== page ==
Menu & Search
Speak to our friendly team
Contact Us Now

In May, deaths in care homes increased so much that they surpassed those in hospitals. Questions are therefore being asked about whether sufficient protection was provided for residents and workers in care homes throughout the coronavirus pandemic.

Analysis by Sky News estimates that one in 10 of the entire care home population died during the coronavirus pandemic. Even if not all of these can be attributed to coronavirus, the number of deaths in care homes has nearly doubled throughout the pandemic. We look at why this increase in deaths might have occurred.

Focus on Protecting NHS Over Care Homes

In the early stages of the coronavirus pandemic, the focus was on protecting the NHS hospitals. The UK was facing the unknown with concerns about hospitals breaching capacity. Emergency hospitals were therefore erected and volunteers were drafted in. Meaning that a lot of resources were directed to hospitals, whilst many patients were redirected elsewhere.

In this desperate attempt to protect the hospitals, care home residents were either encouraged to stay or discharged from hospital into care homes. Some even took on more residents to relieve pressure elsewhere in the healthcare system.

Personal Protective Equipment (PPE)

In line with the World Health Organisation (WHO) and Public Health England (PHE) guidelines,  PPE was procured for care providers. However, due to limited resources, it was prioritised for frontline workers who were treating those suspected to have coronavirus. Care home workers were therefore not deemed as the top priority for the necessary protective equipment. This meant that workers were either left without any, or were forced to purchase their own.

Testing in Care Homes

Coronavirus testing was initially limited and staff at care homes weren’t eligible for  testing until late April. This is likely to have resulted in infected staff working with vulnerable residents.

Care home residents often have underlying issues, which means coronavirus symptoms were not always clearly presented. Without widespread testing, carers couldn’t be certain what they were treating and what steps to take to isolate residents.

Limiting the Spread

The government have recommended that care workers should limit their activity to one care home. But this isn’t always feasible, as many workers are on zero hour contracts and have to take multiple contracts to make a living. Care workers can see up to 20 clients a day. This level of interaction without PPE may have contributed to cross contamination of coronavirus across care homes.

Whilst considering these shortfalls, it should be remembered that most care homes commercial businesses. In the UK, 86% of nursing homes are run for-profit, which is more than in the American market. Considering this and that the average cost of a care home can be nearly £1,000 per week, it is right to ask questions. Can these organisations guarantee that the protection of the residents and workers of care homes were prioritised over profits?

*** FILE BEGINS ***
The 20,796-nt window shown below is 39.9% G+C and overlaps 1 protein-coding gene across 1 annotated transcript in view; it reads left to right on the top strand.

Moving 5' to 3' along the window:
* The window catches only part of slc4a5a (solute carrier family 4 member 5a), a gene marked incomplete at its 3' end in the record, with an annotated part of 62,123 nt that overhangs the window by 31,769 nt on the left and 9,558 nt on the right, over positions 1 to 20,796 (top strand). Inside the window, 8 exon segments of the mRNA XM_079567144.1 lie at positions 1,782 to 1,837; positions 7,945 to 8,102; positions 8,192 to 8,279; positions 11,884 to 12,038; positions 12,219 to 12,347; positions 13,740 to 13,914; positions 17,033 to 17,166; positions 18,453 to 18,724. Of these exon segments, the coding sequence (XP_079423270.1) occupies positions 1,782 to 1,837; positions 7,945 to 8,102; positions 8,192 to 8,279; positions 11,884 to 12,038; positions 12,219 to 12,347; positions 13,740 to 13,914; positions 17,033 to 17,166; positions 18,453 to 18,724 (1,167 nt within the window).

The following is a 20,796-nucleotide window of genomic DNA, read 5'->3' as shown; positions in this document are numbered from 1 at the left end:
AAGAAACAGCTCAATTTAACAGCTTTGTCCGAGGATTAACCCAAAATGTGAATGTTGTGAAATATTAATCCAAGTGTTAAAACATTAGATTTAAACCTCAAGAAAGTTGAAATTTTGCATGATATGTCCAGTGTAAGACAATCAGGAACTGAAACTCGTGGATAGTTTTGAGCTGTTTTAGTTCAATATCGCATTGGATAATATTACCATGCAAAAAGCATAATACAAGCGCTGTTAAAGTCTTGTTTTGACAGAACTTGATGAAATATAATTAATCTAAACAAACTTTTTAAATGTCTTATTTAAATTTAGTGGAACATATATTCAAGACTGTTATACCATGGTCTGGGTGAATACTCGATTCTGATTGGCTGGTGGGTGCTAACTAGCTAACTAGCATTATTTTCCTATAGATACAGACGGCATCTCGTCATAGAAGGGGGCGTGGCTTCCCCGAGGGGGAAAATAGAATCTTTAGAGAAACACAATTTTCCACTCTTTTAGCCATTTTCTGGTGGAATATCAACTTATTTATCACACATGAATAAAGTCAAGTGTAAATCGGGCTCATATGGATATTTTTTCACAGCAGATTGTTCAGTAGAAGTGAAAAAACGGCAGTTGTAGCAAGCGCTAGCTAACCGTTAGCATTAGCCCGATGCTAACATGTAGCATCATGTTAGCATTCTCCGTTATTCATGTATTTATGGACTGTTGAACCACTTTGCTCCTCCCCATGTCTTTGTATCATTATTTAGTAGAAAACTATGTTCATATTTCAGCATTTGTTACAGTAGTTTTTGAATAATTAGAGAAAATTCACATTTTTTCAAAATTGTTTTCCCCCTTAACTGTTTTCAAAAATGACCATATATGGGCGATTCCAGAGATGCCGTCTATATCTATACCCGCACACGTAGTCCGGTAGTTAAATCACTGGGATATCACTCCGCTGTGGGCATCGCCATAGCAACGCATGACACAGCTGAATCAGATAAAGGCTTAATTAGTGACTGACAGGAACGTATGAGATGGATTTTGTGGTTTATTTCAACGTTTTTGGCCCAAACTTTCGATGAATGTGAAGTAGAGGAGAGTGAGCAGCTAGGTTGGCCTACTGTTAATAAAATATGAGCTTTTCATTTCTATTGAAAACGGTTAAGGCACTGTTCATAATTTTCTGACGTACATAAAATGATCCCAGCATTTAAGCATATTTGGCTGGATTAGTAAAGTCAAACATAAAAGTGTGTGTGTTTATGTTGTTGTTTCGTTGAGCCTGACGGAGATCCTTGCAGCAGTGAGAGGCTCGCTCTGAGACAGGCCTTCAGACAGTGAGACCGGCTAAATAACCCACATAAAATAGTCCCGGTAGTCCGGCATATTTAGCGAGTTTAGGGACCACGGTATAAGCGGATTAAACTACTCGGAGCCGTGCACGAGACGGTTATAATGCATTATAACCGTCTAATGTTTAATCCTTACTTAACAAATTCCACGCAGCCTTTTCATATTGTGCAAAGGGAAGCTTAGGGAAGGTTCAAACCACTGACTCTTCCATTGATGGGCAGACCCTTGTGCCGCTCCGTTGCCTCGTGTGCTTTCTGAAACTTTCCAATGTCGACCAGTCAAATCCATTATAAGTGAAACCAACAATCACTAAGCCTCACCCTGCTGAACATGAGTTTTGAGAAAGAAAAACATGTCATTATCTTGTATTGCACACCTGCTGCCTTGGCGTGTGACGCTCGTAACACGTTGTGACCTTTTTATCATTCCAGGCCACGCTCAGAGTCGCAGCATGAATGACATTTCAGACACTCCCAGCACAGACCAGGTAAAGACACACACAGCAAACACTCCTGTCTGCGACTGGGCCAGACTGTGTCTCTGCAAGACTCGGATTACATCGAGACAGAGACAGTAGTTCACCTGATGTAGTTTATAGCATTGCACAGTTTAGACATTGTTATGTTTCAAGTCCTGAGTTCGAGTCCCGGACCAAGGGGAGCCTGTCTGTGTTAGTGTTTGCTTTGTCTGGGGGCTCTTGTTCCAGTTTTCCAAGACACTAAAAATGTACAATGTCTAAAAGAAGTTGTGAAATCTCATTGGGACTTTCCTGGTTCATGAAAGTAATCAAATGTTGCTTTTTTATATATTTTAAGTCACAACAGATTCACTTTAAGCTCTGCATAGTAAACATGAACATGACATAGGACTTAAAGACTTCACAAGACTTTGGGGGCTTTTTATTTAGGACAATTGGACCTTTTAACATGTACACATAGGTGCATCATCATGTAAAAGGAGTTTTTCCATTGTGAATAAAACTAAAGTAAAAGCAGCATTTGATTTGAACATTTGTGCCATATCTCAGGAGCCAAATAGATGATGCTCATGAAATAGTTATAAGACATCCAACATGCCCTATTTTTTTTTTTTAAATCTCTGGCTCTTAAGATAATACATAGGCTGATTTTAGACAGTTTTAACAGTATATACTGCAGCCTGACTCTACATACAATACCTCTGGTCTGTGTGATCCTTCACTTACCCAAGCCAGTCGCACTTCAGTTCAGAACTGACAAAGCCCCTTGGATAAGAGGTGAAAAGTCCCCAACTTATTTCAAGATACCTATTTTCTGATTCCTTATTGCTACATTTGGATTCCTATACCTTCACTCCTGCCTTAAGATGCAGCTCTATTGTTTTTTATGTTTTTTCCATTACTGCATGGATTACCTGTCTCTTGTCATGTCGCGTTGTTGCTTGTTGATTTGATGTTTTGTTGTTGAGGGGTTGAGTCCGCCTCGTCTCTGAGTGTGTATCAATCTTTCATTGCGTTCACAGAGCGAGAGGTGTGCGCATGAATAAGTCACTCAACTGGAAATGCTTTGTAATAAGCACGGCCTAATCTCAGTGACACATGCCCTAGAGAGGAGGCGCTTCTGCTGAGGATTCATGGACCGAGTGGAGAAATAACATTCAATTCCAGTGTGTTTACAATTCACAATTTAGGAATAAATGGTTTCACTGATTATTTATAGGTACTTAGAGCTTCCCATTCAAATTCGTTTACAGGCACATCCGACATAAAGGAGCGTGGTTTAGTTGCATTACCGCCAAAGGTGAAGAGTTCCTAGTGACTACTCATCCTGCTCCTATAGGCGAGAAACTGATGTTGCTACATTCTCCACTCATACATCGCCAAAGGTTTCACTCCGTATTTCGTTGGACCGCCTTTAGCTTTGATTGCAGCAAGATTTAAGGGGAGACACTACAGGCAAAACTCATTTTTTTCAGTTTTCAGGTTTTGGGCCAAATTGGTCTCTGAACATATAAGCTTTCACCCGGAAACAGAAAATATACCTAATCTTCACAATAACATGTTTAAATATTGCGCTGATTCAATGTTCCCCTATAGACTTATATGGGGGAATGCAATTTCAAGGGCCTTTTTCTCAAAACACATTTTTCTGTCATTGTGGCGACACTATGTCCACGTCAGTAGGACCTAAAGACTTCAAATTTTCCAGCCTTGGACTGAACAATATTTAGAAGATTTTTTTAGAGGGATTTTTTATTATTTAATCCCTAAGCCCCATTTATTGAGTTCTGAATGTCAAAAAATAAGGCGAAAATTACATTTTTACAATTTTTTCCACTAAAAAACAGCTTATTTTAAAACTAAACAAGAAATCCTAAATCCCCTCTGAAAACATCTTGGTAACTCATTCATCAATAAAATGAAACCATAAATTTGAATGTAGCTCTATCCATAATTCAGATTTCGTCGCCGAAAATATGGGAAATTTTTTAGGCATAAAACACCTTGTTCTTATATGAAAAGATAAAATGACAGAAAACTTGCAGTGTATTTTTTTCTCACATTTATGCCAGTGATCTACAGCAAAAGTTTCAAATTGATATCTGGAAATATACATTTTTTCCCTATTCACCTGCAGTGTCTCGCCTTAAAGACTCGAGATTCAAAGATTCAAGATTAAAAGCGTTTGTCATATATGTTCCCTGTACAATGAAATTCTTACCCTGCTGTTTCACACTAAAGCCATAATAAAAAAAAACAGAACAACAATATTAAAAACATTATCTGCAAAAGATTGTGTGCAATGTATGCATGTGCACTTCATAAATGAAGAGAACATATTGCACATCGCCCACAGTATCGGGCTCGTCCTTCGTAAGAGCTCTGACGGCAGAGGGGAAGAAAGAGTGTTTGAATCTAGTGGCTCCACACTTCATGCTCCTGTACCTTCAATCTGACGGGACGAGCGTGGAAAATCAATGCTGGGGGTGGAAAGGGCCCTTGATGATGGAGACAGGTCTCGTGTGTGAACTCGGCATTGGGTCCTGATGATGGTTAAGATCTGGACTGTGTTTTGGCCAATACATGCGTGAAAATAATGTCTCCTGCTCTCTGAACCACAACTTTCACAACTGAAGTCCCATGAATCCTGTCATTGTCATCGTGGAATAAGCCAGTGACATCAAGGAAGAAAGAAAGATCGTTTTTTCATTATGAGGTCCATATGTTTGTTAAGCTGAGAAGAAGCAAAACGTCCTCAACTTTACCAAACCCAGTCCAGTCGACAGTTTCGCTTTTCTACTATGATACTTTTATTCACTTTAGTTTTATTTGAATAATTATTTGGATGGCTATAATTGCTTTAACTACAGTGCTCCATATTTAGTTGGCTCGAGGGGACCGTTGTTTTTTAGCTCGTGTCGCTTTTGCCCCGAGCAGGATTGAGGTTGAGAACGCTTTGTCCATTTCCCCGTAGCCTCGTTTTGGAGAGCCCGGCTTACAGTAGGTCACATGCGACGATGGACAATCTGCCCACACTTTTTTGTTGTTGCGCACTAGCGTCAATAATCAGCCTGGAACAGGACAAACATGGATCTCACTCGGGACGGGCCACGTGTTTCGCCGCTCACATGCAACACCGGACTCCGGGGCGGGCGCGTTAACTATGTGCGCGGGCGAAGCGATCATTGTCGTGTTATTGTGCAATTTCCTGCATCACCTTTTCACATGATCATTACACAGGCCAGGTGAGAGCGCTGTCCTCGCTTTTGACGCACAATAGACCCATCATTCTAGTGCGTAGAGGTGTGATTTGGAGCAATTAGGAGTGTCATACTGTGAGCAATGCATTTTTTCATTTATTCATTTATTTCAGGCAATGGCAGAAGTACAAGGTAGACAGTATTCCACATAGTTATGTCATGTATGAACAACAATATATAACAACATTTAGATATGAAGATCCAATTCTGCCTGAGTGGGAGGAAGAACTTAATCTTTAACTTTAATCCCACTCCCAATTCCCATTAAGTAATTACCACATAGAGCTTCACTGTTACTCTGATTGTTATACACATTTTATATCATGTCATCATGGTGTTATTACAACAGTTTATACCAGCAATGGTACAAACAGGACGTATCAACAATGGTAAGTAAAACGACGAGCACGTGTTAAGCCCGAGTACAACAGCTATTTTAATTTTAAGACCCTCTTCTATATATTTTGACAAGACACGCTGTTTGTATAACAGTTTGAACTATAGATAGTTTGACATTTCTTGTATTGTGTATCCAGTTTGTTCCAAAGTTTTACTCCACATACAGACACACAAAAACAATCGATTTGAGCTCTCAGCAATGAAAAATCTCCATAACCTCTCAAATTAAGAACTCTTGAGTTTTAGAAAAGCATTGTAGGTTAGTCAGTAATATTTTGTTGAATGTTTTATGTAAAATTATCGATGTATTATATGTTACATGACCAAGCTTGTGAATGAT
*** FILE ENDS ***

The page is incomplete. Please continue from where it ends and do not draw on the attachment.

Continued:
How Pryers Can Help You

If you are concerned that a care home has not properly protected you or your loved ones from coronavirus, speak to our care home negligence experts. Alternatively, if you work in a care home and feel like you have not been protected, you may be able to make a claim against your employers.

Speak to our experts to find out how you could make a no win no fee claim.




Start Your Claim Today1904556600
Tell us about your case

Just send us a little bit about yourself and your claim and we will respond within 24 hours.

Get In Touch
Latest News

World Patient Safety Day 2020

17 September 2020 marks the second annual World Patient Safety Day. Who would have thought, a year on from the inaugural World Patient Safety […]

Read More

AstraZeneca’s Vaccine Trials Paused

AstraZeneca’s position in the race to deliver the first COVID-19 vaccine has taken a blow, last week. They have had to pause their vaccine […]

Read More

Birth Trauma Awareness Week: How to Take Part

This week (7 – 13 September 2020) marks Birth Trauma Awareness Week 2020. The awareness week, organised by the Birth Trauma Association, is running […]

Read More

Take a look back through our complete news archive

Follow us on Twitter

Fortunately most people rarely need to make a personal injury claim, so we have created a guide to help you get started with your claim for compensation.

Today marks World Patient Safety Day.

Despite, it being only its second, this year has been the most important year for patient safety ever, with it being at the forefront of global attention following the Coronavirus pandemic.


Load More...